I think this statistic is very important for everyone currently using or considering using The Black List’s paid screenplay service. For me, this statistic reveals that it really isn’t worth paying for more than one read of your screenplay, even if you disagree with the initial rating, because you are very likely to get a similar rating. Don’t waste your money.
995 scripts have been downloaded by industry professionals. 13.9% have been rated.
I wish I had a little more information regarding these two data points. From The Black List’s report, it is unclear whether a total of 995 downloads have occurred from the database, or if 995 separate screenplays have been downloaded. Based on the bell curve above, I tend believe its the former as highly-rated scripts would likely receive several downloads while poorly-rated would likely receive little to no downloads. This is merely conjecture, however, because The Black List hasn’t specified exactly what they mean when they say 995 scripts have been downloaded.
Perhaps more interesting is only 13.9% of screenplays downloaded by industry professionals have been rated. The Black List has algorithms to promote screenplays to members based on the screenplay ratings and the member preferences. If members don’t contribute to the ratings, then paid reads become much more important. I’d be very curious to see this statistic over the next several months. I have a feeling it will increase somewhat as members get through their backlog of screenplays to read (one month isn’t much time), but I also think this number could ultimately remain low for several reasons. If an industry professional thinks a script is hot, do they want the entire community to know that? Are industry professionals really compelled to log back into The Black List to share their ratings on all of the screenplays they have downloaded or do they spend their time on other pursuits?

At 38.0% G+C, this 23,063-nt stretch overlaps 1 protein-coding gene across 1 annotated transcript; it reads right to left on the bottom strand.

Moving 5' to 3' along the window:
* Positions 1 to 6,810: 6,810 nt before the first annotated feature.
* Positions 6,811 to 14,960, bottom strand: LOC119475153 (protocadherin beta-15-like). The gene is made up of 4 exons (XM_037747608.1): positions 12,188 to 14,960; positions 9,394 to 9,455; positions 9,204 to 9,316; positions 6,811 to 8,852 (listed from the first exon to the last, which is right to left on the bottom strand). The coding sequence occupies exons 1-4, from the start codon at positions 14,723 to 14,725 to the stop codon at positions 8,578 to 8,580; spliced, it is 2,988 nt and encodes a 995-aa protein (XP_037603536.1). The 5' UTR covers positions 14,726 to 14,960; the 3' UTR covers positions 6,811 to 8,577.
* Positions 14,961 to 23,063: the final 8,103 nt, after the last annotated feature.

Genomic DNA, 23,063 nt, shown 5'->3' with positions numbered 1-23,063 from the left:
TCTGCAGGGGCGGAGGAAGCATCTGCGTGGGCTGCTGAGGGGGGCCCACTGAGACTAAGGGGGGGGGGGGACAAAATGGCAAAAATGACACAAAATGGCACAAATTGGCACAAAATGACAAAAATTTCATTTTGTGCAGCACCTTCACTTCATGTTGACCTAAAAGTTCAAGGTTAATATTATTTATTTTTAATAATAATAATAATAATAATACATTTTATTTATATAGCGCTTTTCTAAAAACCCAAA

One final note related to these statistics: I would be curious to know if industry professionals have downloaded any screenplays with no ratings based purely on their genres and loglines, and if so, how many and in which genres.
Comedy, drama and thriller are the most commonly downloaded genres among industry professionals.
This information could be a little misleading because these three genres are also the most commonly uploaded to The Black List’s screenplay service. According to The Black List’s report, however, it looks like the most uploaded genre is drama while the most downloaded genre is comedy, so we could infer that industry professionals currently have a preference for comedies. I’m not sure this is statistically significant, and certainly these data points could change with the seasons, so I wouldn’t infer too much from the differences. It looks like screenwriters are submitting screenplays for the genres they see selling in the marketplace.
I would like to thank The Black List for providing this data in its ongoing effort to provide transparency for its new paid screenplay service, and I hope they continue to provide this data and more as their service grows. I know it certainly helps me to make an informed decision whether or not to submit a screenplay to The Black List (full disclosure: I have not submitted a screenplay to The Black List yet, but I will let you know if and when I do).
What stands out for you in the data from first month of The Black List’s paid screenplay service? Does this data encourage or discourage you from submitting a screenplay to The Black List? Let us know in the Comments.